Australian Bull RayMyliobatis australis
This rather small and incredibly shy ray was made famous over the accidental death of celebrity Steve Irwin. They only grow to almost 4 feet wide and are quick to retreat when humans approach, but they have long venomous stinging spines at the base of their whip-like tails. Their angular pectoral disks tend to be dark olive to brown-gray on top, with light bars and spots, and pale underneath. They prefer sandy flats and seagrass beds, but come up into shallow waters after crabs and shellfish in the evenings.
Order - Rajiformes
Family - Myliobatidae
Genus - Myliobatis
Species - australis
English language common names include Australian bull ray, bull-ray, cowfish, eagle ray, mill ray, southern eagle ray, whip ray, and whiptail ray. Other common names are Australische adelaarsrog (Dutch), Australischer adlerrochen (German), Australsk ørnerokke (Danish), and siba australská (Czech).
Importance to HumansThis ray is not targeted by directed commercial fisheries, however it is often taken as bycatch by demersal gillnets, setlines, longlines, beach seine fishers, and demersal prawn and scallop trawlers. It is often kept and marketed for human consumption as catches of other targeted species diminish. It is sold as "skate wings", "ray flaps", or "eagle ray flaps". It is considered a gamefish by recreation fishers, providing a powerful fight when caught on a line. Scuba divers find it difficult to approach the Australian bull ray in most areas of its distribution as it is quite shy and avoids interaction.
Danger to Humans
The Australian bull ray is considered venomous due to its stinging spine located on the tail. As with other rays possessing such a spine, care must be taken when handling or in the vicinity of this species. A high profile incident involving this species was the death of media celebrity Steve Irwin who was killed by an Australian bull ray in a freak accident when he was pierced in the chest by its venomous spine.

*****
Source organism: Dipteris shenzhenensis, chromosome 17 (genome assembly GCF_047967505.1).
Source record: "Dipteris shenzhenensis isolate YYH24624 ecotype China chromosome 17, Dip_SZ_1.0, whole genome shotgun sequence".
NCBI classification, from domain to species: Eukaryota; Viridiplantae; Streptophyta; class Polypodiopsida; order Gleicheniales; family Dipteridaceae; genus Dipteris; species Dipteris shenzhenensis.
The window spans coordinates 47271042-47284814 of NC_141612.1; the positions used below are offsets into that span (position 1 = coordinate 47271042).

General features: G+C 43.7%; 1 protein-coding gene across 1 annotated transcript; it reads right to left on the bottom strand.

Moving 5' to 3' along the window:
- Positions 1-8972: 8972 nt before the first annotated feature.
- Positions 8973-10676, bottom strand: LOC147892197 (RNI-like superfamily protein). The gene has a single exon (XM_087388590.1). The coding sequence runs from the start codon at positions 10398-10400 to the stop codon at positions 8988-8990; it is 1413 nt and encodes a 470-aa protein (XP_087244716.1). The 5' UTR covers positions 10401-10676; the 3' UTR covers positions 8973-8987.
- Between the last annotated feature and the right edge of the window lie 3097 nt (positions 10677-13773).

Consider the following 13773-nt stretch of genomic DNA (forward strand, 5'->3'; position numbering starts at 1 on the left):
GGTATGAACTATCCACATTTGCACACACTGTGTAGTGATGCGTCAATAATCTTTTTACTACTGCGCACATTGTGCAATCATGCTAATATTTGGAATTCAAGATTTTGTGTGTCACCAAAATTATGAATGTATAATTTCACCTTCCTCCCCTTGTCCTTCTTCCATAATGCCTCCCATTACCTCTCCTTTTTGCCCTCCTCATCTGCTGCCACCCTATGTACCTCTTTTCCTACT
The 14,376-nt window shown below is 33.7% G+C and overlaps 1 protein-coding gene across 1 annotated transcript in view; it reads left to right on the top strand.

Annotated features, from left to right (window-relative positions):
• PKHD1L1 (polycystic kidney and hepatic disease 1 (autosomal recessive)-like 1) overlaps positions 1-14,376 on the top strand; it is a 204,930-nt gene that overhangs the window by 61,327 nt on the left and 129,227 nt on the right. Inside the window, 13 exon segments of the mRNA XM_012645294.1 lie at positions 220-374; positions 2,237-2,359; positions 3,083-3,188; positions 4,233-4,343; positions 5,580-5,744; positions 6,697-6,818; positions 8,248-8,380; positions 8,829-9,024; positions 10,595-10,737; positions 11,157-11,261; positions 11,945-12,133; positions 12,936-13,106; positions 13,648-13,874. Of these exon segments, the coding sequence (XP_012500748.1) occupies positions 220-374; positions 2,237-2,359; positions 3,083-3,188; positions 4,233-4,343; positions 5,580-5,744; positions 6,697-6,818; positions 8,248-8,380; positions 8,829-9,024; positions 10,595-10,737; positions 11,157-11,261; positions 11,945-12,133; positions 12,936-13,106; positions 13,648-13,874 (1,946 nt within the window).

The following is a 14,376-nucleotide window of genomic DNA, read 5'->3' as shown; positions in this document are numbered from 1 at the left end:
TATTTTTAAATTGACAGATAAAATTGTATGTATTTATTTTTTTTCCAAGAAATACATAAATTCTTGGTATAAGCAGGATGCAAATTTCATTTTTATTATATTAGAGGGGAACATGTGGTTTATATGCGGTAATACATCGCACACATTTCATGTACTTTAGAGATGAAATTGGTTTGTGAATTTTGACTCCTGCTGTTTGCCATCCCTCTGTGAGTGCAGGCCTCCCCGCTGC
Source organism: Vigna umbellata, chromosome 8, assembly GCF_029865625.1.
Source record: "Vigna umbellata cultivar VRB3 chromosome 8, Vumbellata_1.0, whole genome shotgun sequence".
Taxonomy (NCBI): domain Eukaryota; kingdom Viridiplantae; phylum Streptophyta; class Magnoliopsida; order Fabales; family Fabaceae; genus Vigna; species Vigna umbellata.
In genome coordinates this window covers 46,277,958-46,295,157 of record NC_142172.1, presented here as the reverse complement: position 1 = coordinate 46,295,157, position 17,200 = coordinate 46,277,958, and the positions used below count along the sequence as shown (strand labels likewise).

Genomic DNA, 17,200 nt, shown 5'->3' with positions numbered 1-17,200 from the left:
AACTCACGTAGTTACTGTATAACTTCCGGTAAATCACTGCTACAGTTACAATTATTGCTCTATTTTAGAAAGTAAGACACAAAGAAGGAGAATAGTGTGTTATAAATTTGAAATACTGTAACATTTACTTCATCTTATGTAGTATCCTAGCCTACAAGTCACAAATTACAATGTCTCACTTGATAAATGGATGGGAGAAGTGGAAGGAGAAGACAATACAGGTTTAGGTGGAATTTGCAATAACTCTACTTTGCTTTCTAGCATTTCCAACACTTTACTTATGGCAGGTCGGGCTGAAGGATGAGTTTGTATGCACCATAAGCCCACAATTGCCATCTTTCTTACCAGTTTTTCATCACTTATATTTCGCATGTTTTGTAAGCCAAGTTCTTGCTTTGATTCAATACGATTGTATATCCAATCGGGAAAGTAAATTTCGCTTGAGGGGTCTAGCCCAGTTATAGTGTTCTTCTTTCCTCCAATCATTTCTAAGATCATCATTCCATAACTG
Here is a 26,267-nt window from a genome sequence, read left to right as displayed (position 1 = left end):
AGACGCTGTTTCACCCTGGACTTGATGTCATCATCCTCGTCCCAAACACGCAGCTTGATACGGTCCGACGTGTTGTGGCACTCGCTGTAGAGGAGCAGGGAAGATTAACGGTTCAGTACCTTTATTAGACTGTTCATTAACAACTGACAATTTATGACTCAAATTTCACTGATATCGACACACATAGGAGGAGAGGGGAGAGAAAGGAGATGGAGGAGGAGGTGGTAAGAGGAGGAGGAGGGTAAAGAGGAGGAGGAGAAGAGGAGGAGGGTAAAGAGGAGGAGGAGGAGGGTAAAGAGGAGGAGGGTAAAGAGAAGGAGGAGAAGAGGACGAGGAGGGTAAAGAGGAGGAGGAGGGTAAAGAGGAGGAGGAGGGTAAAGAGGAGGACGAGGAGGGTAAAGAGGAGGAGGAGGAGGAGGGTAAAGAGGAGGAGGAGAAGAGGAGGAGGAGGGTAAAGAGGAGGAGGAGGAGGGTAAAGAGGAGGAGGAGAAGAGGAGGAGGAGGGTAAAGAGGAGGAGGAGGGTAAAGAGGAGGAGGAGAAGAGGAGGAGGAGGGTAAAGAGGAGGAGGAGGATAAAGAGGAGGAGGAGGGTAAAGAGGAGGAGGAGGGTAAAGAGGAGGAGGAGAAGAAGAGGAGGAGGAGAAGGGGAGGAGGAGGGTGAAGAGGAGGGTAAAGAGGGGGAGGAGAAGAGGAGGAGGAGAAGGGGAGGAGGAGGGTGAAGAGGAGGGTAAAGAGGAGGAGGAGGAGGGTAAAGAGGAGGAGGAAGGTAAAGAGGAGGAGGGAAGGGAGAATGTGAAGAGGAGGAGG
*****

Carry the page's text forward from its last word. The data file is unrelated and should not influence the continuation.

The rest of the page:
Populations of the Australian bull ray may be declining as suggested by catch per unit effort data on trawlers fishing waters off New South Wales. However, this is only on the fringe of the distribution range for this species otherwise data is deficient to make any accurate assessment.
Potential threats to this ray include increased landings as rays are becoming more popular in seafood markets. Also the increased use and development of shallow water embayments within its distribution range off southern Australia may impact the Australian bull ray population.
Currently there are no management or conservation measures in place specifically for this species although marketed catches should be monitored to determine if the harvest is sustainable. The "Australian National Plan of Action for the Conservation and Management of Sharks" will assist in the conservation and management of all sharks and related species, including rays, in Australian waters.
The IUCN is a global union of states, governmental agencies, and non-governmental organizations in a partnership that assesses the conservation status of species.
Geographical DistributionThe Australian bull ray is limited to the waters off southern Australia, from Western Australia to Queensland. This ray also possibly occurs off New Zealand. It is uncommon at the northern limits of its distribution range.